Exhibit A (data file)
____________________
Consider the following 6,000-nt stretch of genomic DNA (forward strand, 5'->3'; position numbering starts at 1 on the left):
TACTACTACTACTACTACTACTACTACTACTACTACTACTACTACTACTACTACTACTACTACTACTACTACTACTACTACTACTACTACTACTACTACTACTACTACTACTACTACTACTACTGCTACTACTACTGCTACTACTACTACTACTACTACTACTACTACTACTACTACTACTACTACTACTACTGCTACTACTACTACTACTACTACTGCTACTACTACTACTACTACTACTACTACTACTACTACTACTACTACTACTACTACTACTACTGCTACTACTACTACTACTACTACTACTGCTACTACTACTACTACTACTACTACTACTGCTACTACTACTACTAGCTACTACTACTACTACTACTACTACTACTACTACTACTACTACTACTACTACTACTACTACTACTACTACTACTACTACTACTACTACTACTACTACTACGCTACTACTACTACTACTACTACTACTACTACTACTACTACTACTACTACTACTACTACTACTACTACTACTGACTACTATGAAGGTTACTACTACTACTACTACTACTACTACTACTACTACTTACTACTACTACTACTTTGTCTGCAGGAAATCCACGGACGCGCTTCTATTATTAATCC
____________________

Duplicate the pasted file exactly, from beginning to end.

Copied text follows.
Consider the following 6,000-nt stretch of genomic DNA (forward strand, 5'->3'; position numbering starts at 1 on the left):
TACTACTACTACTACTACTACTACTACTACTACTACTACTACTACTACTACTACTACTACTACTACTACTACTACTACTACTACTACTACTACTACTACTACTACTACTACTACTACTACTACTGCTACTACTACTGCTACTACTACTACTACTACTACTACTACTACTACTACTACTACTACTACTACTACTGCTACTACTACTACTACTACTACTGCTACTACTACTACTACTACTACTACTACTACTACTACTACTACTACTACTACTACTACTACTGCTACTACTACTACTACTACTACTACTGCTACTACTACTACTACTACTACTACTACTGCTACTACTACTACTAGCTACTACTACTACTACTACTACTACTACTACTACTACTACTACTACTACTACTACTACTACTACTACTACTACTACTACTACTACTACTACTACTACTACGCTACTACTACTACTACTACTACTACTACTACTACTACTACTACTACTACTACTACTACTACTACTACTACTGACTACTATGAAGGTTACTACTACTACTACTACTACTACTACTACTACTACTTACTACTACTACTACTTTGTCTGCAGGAAATCCACGGACGCGCTTCTATTATTAATCC